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Public Services International engaged in a number of activities at Rio:
There is almost universal agreement that the two years of negotiations culminating in the Rio+20 text failed to deliver a political vision and action programme for dealing with the major issues of sustainability. A ‘compromise’ text was delivered at the last moment by the Brazilian government. The general failure of the Rio +20 negotiations presents both threats and opportunities for public service unions. These will require local and national level responses, as well as coordination across regions and globally.
PSI’s strongest sector focus with Rio+20 was in water, where we hoped to preserve the right to water language in the official text and to strengthen our campaigning and our links with civil society through our work at the People’s Summit. Importantly for PSI and our communities, the right to water was preserved in the text – in itself a significant achievement given the opposition from a number of powerful countries, including Canada and the USA. The proposed language on universal access was removed, in favour of progressive realization of the right, within national confines.
Through the International Trade Union Confederation’s Trade Union Assembly, PSI affiliates supported the call for decent green jobs, the Social Protection Floor, and a financial transactions tax as the global trade union movement’s top demands at Rio+20.
PSI along with a diverse coalition of labour and civil society allies led a global effort to give high profile to the financial transactions tax (also known as the Robin Hood Tax) campaign throughout Rio+20 events in June 2012. Wearing the bright green Robin Hood hats that have become a popular symbol of this campaign, FTT activists were visible throughout the People’s Summit and Rio+20 official proceedings, handing out information, engaging with media, taking photos, and recruiting new campaign partners.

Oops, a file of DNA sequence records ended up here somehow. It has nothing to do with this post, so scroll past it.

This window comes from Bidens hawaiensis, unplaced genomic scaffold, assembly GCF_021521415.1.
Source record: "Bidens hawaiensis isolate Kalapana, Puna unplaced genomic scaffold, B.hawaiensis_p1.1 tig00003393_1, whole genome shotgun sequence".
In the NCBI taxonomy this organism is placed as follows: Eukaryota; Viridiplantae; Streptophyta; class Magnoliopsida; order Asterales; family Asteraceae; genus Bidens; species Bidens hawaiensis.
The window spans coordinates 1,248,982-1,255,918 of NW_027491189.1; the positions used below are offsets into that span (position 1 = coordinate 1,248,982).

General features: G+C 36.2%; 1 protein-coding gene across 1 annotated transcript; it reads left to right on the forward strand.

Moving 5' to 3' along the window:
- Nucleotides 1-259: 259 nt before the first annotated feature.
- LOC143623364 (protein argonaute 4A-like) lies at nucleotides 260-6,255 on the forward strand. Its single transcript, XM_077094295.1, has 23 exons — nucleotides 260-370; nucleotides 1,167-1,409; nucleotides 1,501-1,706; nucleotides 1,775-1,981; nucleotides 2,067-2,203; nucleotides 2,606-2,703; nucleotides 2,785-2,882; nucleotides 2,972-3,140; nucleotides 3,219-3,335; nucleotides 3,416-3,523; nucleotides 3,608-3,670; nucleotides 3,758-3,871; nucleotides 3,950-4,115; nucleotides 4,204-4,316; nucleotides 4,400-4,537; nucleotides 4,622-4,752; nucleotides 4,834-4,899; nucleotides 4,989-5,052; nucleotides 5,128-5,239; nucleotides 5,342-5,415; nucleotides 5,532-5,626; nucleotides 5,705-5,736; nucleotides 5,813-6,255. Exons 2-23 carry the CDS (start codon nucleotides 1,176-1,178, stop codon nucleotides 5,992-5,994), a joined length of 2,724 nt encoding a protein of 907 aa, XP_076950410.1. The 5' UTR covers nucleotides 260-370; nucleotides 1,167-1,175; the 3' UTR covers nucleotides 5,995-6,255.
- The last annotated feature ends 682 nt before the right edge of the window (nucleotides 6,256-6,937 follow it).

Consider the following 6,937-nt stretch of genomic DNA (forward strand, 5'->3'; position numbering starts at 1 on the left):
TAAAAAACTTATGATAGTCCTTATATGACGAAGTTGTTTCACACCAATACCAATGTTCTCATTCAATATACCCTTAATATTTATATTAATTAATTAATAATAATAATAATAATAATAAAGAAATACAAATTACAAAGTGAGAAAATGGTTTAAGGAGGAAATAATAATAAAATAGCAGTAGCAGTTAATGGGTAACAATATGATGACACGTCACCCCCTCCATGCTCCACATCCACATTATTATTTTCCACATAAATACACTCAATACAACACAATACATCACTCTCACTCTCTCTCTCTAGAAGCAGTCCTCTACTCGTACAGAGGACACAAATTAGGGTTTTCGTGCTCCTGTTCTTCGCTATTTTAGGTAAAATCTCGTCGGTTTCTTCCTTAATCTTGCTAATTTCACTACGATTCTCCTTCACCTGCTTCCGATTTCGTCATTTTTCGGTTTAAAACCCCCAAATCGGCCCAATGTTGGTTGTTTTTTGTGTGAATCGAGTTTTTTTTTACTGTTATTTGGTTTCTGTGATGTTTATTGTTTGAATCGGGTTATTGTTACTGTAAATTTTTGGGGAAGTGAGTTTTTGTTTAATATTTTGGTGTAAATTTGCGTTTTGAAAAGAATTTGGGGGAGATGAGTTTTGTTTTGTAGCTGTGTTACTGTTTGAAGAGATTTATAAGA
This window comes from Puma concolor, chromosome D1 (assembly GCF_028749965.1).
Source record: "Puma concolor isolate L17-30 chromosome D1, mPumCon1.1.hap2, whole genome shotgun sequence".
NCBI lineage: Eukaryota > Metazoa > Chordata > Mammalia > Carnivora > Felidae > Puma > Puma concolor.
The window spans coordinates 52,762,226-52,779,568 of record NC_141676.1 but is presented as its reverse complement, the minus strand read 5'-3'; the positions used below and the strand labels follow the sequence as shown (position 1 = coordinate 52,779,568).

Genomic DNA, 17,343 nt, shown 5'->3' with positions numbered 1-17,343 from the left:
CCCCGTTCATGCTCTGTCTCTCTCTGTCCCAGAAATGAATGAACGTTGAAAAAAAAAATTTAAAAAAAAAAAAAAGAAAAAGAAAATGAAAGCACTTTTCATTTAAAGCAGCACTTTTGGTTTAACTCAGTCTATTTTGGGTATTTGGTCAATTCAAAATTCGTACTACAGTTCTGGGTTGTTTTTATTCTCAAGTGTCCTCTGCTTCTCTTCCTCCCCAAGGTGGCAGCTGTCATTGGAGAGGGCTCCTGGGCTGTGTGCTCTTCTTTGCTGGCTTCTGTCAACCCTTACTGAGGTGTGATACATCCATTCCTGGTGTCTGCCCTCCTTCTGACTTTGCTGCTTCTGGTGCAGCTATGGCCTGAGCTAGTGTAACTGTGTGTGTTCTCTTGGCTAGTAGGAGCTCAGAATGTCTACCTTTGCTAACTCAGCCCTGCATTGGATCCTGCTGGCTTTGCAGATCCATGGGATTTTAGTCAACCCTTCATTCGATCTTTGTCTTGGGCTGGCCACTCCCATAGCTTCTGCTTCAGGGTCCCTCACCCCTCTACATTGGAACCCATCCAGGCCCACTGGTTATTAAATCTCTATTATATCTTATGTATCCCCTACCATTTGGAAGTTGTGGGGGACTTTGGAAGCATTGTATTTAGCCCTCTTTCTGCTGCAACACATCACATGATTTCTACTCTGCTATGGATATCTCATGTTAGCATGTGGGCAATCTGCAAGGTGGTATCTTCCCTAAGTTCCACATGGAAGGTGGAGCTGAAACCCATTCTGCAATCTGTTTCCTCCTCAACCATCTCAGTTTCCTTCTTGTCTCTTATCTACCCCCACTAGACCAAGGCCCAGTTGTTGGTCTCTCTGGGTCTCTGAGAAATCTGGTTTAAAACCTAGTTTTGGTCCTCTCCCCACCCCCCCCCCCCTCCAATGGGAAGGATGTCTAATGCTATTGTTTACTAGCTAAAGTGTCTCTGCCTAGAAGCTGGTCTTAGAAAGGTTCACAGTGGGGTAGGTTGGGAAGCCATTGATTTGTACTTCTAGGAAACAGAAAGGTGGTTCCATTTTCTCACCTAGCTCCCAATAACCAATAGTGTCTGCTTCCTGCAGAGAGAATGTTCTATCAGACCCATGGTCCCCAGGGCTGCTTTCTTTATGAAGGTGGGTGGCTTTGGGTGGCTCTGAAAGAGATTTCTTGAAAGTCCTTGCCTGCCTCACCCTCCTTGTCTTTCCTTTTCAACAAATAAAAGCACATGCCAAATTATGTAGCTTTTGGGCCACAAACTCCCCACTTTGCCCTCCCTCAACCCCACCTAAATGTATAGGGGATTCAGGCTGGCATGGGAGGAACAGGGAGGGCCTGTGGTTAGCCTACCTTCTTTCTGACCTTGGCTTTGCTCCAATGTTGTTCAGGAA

It was energising and highly symbolic that the Brazilian bank workers’ unions agreed to work with our coalition to launch the FTT campaign in Brazil during Rio+20. Public Services International affiliate National Nurses United and partners launched the Robin Hood Tax campaign across the United States at the same time – see www.robinhoodtax.org
The well-respected Brazilian Senator Eduardo Suplicy (Workers Party) was so inspired by his participation in our events in Rio that he wore his Robin Hood hat into the senate and delivered a passionate endorsement of the financial transactions tax – linking it to funding for social protection, sustainability, and as a curb on speculation. The senator, who is also an economist, is well-known as the leading proponent of a basic annual income programme. The rally and the Senator’s comments received media coverage across Brazil. Newly elected French President François Hollande also took the opportunity at Rio+20 to address world leaders and emphasise his support for a financial transactions tax.
These actions were part of a series of campaign events envisioned at a strategy meeting co-convened by PSI, our affiliate NNU, the ITUC, Oxfam, Stamp Out Poverty and many others in London in January 2012. Leading into Rio+20, the international campaign partners worked to produce ‘myth-busting’ documents, engage in government lobbying, organise a global week of FTT actions, and stage FTT events around the G8 in May, followed by Rio+20 and G20 in June, and the international AIDS conference in July. These efforts are also endorsed by the Council of Global Union’s Quality Public Services-Action Now! campaign.